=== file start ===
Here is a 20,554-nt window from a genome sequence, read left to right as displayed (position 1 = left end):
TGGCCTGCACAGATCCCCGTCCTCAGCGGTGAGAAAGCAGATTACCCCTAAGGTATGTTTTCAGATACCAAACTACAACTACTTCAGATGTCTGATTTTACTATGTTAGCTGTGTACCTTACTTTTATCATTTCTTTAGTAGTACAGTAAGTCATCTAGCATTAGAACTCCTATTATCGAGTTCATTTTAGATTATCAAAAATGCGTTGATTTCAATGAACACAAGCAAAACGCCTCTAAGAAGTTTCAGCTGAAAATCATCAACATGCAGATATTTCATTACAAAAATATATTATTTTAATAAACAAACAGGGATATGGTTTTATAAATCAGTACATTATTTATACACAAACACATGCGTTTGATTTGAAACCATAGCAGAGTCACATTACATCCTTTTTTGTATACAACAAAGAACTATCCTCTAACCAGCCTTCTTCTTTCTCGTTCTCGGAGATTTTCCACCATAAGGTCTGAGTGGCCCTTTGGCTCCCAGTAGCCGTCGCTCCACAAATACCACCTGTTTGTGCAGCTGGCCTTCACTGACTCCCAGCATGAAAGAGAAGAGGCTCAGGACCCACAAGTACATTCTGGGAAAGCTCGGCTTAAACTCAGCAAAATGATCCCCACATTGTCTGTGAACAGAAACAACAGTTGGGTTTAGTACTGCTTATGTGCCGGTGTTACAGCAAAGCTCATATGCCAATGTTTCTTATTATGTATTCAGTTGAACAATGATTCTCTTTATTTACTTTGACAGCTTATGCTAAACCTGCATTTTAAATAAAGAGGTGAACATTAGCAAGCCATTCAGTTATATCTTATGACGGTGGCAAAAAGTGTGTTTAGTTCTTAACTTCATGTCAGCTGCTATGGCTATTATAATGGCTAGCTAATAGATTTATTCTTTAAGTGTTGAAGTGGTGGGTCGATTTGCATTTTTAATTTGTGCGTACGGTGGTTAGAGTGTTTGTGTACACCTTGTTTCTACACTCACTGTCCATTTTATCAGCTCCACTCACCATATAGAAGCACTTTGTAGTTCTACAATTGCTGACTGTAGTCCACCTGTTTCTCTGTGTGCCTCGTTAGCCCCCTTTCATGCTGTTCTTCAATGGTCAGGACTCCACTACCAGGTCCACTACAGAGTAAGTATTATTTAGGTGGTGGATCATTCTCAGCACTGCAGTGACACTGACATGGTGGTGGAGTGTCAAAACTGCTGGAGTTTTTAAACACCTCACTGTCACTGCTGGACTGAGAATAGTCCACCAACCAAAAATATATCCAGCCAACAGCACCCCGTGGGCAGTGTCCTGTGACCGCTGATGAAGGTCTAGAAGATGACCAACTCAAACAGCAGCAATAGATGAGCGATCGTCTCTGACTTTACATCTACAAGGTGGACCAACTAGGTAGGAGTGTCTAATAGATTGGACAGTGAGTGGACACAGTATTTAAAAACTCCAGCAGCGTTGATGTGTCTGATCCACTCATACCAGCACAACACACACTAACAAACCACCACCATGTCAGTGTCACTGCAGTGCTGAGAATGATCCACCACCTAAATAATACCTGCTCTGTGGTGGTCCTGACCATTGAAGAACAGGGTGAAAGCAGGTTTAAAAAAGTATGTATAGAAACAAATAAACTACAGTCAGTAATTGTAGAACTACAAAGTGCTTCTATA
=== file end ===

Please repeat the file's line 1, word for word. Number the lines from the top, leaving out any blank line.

Here is a 20,554-nt window from a genome sequence, read left to right as displayed (position 1 = left end):